High speed rail in Europe on track to provide a painful blow to the airlines

On September 7th, the Dutch rail operator will finally start operating trains on the Amsterdam – Rotterdam high speed line, the next step in making continuous high speed rail travel possible from Amsterdam to Brussels and Paris.

This high speed line had been in the planning phase for over 30 years, and took ten years to build. As with many Dutch infrastructure projects, the environmental impact meant a lot of the track had to be tunneled or bridged, increasing the total cost. One of the longest tunnels crosses under the “Green Heart”, and is almost 8 kilometers long.

There is one minor snag – the trains required for continuous high speed travel have not yet been delivered, so even though there is one long high speed line from The Netherlands, through Belgium to France, parts will still be serviced at low(er) speeds using trains from the existing Thalys service.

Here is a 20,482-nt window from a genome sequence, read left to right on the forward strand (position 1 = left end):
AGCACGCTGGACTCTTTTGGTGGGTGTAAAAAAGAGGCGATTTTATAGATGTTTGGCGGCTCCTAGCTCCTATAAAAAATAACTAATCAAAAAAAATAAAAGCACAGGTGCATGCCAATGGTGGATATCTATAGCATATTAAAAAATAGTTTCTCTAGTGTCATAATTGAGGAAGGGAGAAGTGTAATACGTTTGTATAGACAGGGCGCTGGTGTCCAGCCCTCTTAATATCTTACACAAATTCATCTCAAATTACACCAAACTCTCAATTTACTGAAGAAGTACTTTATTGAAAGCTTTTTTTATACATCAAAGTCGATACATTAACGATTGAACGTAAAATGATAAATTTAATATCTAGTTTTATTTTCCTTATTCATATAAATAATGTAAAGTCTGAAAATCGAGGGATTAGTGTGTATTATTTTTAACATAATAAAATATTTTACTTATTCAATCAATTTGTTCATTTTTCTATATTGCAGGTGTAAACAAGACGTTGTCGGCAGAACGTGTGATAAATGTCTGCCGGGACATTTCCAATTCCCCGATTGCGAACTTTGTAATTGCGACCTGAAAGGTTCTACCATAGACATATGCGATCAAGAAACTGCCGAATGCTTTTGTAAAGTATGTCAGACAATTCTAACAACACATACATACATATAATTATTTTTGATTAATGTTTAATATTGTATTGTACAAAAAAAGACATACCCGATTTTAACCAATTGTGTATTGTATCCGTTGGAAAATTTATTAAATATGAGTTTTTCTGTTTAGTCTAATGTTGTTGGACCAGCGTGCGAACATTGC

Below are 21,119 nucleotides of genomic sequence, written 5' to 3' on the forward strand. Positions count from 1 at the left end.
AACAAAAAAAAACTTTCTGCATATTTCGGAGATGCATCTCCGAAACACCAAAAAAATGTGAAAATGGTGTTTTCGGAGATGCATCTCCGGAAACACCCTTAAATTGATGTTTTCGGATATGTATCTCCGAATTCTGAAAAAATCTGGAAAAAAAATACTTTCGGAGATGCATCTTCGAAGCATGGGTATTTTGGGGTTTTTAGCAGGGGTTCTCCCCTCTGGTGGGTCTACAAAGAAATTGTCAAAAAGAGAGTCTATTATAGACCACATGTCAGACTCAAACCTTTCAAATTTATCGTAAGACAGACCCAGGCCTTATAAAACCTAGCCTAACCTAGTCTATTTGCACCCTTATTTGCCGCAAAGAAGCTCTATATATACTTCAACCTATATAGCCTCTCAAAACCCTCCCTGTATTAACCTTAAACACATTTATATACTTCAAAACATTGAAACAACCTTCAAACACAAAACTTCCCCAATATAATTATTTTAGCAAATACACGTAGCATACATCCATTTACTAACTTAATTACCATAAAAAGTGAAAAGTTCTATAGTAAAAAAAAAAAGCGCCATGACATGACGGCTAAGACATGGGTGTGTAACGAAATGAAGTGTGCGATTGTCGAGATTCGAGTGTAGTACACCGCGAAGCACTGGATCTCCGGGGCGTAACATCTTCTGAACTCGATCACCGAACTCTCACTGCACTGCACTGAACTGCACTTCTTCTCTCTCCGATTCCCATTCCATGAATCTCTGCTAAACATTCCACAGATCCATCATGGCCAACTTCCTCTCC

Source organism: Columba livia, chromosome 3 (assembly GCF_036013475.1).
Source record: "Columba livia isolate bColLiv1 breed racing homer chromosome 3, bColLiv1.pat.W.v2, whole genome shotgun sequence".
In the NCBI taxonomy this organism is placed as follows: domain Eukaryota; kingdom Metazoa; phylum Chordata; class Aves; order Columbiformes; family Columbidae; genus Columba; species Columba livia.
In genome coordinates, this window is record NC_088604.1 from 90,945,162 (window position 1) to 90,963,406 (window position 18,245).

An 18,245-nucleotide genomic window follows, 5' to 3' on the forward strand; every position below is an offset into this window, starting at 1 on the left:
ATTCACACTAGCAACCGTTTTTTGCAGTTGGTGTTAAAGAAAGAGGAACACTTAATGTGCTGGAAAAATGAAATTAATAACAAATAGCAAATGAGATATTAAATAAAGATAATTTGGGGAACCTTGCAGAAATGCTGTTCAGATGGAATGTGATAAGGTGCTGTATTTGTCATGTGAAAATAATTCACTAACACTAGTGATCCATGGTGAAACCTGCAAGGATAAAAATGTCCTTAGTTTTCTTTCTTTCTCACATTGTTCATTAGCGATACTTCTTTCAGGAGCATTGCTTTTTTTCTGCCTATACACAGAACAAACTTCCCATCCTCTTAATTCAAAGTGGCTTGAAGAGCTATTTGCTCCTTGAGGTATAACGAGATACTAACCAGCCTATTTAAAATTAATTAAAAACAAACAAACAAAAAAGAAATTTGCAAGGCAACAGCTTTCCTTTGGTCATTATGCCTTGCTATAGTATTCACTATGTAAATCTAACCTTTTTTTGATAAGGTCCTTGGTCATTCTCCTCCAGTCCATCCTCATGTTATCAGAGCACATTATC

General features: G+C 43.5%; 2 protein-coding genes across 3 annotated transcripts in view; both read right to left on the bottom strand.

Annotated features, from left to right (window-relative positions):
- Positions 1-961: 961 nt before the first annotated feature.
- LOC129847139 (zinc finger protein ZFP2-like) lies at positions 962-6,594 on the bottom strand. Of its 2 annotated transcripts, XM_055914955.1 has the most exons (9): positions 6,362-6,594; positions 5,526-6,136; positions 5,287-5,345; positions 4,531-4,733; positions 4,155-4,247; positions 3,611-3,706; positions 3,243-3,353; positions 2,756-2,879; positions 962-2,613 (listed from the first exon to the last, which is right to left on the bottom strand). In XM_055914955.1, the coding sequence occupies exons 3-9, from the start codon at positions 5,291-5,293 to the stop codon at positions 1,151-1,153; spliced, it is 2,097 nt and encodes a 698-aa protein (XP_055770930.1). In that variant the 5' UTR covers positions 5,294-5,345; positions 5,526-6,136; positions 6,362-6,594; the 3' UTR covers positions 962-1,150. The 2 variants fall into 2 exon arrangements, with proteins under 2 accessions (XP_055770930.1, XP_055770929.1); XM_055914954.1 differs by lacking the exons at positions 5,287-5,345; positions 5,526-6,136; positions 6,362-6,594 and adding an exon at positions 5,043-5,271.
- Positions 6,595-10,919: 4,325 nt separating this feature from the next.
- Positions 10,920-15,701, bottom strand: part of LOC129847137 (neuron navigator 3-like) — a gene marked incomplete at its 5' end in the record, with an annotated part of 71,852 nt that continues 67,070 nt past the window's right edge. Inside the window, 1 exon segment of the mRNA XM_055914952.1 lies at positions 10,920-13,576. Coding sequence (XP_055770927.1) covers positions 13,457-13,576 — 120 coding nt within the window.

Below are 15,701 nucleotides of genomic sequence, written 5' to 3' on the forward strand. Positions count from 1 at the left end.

Once the new trains are delivered, what will this mean for European travelers? Well, from the city center of Amsterdam to the city center of Paris in just over 3 hours. Or from Rotterdam to Brussels in just 30 minutes. Some times have been cut by more than 50%.

Flying the Amsterdam – Paris route takes about 1 hour and 20 minutes, but once you add the trip to the airport, check-in time and security, you are easily looking at 4 hours, so it is obvious that the airlines are really going to feel the pain from a 3 hour high speed trip. At the moment though, the current Amsterdam – Paris train takes about the same time as flying (4 hours 10 minutes) so there is no time gained.